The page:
Pregnancy and Chronic Fatigue Immune Dysfunction Syndrome

 

One of the most concerned individuals that has to cope with all of the implications of this disease and its possible affects to her life is a woman wanting to have her own child. Pregnancy creates many normal anxieties for any lady who desires to bring a child into this world. Life is full of unpredictable occurrences and incidences that can't be anticipated or foreseen when it comes to having a baby. Nevertheless, when the trepidation of having this disease enters the process of pregnancy, it creates an even more uncertain and perplexing set of circumstances. If the mother is already conscious of having this viral infection in her body, then she is forced into making a choice based on what her intuition tells her to do and also what her medical practitioner recommends. Since there isn't much documentation on this syndrome that is directly associated with pregnant mothers and their babies-to-be, most physicians rely on the overall data that has been collected to date about CFS. They also speculate and conclude their own appraisements about various infectious diseases and what has occurred with women giving birth while tolerating these diseases.

There are very little specific facts or definite documentation that warrants any extraordinary fear or excessive caution about getting pregnant if you have this sickness and are afraid of passing this viral infection on to your child. Since there is minuscule documentation on the contagion issue of the mother passing the viruses to the child while it is inside of her, it would make sense to use complete discretion when dealing with the issue of pregnancy. Deciding to be a mother means that you could pass this illness to your child from your body because there is a possibility that the entire contagion process could begin within the commencement and initial development of your fetus. You can make another potential assumption that, as with any infectious disease, the viruses would have access to your baby through the transfer of nutrients and blood through the umbilical cord or may have even entered the baby's cellular composition at the time of conception. There is nothing that you can do to filter out or block the specific chronic fatigue syndrome viruses from entering your child's body in either circumstance. Your child has an equal chance that he or she may not contract the viruses at all. Your body may be able to contain the sickness within itself so that your child is not infected. There is no guarantee one way or the other until more specific research, experimentation, and documentation has been done on this issue.

As you have guessed, the decision to get pregnant while suffering with chronic fatigue immune dysfunction is a personal choice. You will have to weigh out all of the possibilities and ponder the inner truth that you feel. A woman's intuition is her greatest asset. If you don't decide to pursue pregnancy as a viable option for you right now, that is all right. You do have a right to be a little reluctant to bring a child into the world that could have an intense susceptibility to an infectious disease from the onset of his or her life. Over time, you may reevaluate your stance and decide at a future date that you feel differently and are prepared for having a child within your set of circumstances. If you do want to go ahead with getting pregnant, please keep in mind that you aren't at fault if your child is born with this disease. You cannot control if he or she has the viruses enter his or her body. The odds of a baby exhibiting symptoms of this disease from birth into being a toddler are minimal. Most children who contract the viruses don't show any specific manifestations of the disease until they are at least five years old. At that point in time will be when you can actually observe a change in behavior and physical symptoms commence in your child.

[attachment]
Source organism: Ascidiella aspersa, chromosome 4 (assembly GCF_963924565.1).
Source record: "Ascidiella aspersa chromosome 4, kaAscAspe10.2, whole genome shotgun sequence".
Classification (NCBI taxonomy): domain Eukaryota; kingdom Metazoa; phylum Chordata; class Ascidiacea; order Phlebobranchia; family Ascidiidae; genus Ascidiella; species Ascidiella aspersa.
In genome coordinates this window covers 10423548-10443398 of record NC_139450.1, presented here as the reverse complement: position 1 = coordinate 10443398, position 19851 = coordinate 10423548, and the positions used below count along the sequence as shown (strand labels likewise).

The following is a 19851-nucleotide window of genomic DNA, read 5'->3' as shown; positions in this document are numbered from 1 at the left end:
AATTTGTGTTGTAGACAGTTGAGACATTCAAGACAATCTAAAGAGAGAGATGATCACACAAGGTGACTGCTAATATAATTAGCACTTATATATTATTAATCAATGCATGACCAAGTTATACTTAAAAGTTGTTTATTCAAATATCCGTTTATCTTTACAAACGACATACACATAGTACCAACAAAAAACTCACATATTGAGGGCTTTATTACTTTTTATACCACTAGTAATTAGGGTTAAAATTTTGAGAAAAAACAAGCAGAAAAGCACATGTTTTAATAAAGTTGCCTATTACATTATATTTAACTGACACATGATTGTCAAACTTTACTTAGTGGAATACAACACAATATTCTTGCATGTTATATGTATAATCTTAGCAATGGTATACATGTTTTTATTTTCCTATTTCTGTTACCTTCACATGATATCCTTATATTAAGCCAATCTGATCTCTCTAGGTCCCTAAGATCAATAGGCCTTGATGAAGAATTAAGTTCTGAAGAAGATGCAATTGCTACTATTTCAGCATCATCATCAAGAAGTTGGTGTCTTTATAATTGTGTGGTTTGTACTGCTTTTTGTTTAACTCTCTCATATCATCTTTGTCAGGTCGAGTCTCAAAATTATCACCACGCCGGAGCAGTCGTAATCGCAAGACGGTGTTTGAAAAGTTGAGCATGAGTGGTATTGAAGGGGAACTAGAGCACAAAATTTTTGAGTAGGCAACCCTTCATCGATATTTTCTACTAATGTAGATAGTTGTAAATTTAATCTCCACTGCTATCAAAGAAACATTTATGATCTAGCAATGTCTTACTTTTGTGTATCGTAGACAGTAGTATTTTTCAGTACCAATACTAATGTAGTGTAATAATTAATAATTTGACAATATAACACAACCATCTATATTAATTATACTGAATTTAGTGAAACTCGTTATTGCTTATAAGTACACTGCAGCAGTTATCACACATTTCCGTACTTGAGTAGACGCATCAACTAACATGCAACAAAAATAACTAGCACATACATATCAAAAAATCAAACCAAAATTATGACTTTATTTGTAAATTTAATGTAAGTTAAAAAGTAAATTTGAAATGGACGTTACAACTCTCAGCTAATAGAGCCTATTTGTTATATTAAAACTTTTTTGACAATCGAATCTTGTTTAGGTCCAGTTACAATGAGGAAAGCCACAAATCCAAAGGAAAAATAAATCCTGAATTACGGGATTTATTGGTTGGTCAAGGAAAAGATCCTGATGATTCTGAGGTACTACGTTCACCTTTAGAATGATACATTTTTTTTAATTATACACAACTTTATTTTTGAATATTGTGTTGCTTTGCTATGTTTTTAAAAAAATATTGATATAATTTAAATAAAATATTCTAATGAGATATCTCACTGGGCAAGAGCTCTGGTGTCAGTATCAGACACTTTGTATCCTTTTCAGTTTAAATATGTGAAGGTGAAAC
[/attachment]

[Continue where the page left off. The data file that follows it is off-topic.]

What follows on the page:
Another issue connected to deciding about getting pregnant is if you should or shouldn't breast feed your child. Breast feeding a baby has been proven to have tremendous benefits for the infant's overall health. However, since you are aware you have chronic fatigue syndrome, you may be hesitant about breast feeding your child. You may have given birth to a child since you have contracted this syndrome and now you have to make a choice of either breast feeding or not. You want to believe that if you do, you are passing some necessary nutrients to your child that could build up the baby's immune system to ward off getting this kind of infection. Yet, if you do choose to breast feed, you are also taking a chance that you could pass the dreaded viruses themselves through your breast milk. The other option is to forego breast feeding all together. This choice has its good points but doesn't totally eliminate all of the odds that you could still possibly pass the viruses to your baby. There is no direct conclusive evidence that this disease is contracted through direct bodily fluid contacts. Other types of contacts could be alternative ways to get CFS. When you elect not to breast feed with your health condition, you are excluding one of the potential possibilities that your infant could get this disease. Again, the option is up to you and how you feel about your own health, the personal importance of breast feeding to you and your baby, and how you perceive the role of this ailment in you and your child's life.